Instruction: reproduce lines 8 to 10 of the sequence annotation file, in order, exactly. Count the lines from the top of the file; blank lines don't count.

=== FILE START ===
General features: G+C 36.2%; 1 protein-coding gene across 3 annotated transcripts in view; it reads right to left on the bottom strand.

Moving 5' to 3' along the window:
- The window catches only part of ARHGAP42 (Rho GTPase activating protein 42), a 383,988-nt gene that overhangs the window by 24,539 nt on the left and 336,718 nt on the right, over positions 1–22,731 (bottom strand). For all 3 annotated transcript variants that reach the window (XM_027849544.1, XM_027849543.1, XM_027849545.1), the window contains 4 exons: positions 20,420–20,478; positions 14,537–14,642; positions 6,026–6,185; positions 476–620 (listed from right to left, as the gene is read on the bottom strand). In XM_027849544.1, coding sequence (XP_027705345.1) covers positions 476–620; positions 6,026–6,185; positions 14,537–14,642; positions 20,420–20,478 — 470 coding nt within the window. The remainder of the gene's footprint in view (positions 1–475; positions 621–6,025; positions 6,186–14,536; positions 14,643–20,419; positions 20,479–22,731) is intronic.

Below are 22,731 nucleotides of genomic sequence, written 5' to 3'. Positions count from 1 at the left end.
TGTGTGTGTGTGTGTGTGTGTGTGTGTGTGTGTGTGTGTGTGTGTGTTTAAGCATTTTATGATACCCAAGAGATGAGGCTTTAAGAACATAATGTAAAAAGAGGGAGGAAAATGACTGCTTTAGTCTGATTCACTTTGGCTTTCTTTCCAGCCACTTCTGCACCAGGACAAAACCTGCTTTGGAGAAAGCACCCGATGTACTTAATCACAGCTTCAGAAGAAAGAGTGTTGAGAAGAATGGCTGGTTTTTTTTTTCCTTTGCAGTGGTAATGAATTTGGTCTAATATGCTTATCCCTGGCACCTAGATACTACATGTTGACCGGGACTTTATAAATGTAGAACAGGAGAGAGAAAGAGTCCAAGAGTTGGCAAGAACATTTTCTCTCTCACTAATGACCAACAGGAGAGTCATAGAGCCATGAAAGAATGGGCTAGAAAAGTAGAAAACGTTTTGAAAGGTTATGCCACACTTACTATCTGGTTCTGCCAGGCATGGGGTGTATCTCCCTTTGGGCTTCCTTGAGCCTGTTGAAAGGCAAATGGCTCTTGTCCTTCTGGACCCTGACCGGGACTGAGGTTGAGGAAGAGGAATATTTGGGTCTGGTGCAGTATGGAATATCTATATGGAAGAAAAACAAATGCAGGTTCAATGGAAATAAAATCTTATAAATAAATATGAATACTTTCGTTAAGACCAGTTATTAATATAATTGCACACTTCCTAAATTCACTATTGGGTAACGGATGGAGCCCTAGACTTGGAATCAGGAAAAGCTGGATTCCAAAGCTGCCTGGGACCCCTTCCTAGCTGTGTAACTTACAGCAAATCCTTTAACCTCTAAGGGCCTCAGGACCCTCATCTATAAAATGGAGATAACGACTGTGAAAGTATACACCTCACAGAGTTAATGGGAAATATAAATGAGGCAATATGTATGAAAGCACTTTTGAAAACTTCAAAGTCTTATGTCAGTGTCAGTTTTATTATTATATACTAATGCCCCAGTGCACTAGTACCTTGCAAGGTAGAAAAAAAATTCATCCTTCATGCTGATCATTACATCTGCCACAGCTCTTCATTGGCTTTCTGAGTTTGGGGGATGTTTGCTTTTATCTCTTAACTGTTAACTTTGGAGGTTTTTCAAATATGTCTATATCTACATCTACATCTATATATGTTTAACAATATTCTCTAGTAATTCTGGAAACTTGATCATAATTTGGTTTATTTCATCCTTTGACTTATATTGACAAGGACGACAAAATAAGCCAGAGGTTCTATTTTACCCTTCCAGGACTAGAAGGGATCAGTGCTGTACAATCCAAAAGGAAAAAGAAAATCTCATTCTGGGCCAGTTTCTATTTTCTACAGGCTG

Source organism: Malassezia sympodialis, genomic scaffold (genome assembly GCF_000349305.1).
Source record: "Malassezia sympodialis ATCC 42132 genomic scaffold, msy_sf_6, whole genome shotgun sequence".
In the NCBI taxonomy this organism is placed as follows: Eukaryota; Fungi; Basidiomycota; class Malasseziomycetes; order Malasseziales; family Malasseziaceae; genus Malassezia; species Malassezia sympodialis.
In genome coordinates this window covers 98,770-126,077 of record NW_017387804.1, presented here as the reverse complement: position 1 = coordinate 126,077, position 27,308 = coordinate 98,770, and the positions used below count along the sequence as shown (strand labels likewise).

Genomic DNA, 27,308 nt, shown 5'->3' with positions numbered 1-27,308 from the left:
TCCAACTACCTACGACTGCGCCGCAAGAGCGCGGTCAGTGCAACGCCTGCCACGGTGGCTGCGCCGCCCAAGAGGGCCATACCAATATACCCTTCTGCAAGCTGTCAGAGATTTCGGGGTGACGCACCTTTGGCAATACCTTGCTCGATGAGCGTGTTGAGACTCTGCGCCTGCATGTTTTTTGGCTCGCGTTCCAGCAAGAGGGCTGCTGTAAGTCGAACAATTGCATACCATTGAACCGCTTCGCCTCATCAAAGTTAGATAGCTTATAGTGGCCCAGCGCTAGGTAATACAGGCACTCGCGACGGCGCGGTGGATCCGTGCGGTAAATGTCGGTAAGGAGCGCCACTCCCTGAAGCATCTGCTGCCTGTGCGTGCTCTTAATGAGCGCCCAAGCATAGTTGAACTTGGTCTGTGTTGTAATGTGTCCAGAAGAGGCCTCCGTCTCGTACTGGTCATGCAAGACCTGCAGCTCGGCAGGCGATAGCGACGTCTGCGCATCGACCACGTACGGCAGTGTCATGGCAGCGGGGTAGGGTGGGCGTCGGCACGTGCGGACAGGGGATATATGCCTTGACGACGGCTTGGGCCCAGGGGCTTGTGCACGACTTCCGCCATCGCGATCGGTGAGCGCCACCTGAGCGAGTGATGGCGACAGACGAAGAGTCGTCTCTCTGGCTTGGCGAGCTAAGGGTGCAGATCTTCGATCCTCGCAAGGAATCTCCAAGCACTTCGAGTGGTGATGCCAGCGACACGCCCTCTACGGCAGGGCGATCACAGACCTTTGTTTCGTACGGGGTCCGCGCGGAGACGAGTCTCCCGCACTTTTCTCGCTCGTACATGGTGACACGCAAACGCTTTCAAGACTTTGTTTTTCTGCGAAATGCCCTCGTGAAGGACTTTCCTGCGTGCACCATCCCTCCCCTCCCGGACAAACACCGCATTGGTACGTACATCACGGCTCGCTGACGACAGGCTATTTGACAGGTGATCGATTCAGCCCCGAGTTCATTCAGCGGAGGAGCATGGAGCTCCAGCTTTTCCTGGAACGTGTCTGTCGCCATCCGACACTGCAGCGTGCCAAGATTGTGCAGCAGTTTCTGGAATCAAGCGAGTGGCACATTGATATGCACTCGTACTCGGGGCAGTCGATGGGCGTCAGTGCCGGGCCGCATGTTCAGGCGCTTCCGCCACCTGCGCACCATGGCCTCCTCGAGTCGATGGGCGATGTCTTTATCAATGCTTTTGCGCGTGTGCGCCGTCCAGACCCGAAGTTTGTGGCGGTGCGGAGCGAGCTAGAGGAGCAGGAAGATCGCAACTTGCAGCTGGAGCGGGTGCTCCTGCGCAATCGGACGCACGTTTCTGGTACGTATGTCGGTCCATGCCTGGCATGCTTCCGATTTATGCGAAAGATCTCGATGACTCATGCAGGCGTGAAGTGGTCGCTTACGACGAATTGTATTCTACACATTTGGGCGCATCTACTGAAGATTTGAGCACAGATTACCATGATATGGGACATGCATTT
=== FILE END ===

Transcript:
In the NCBI taxonomy this organism is placed as follows: Eukaryota; Fungi; Basidiomycota; class Malasseziomycetes; order Malasseziales; family Malasseziaceae; genus Malassezia; species Malassezia sympodialis.
In genome coordinates this window covers 98,770-126,077 of record NW_017387804.1, presented here as the reverse complement: position 1 = coordinate 126,077, position 27,308 = coordinate 98,770, and the positions used below count along the sequence as shown (strand labels likewise).

Genomic DNA, 27,308 nt, shown 5'->3' with positions numbered 1-27,308 from the left: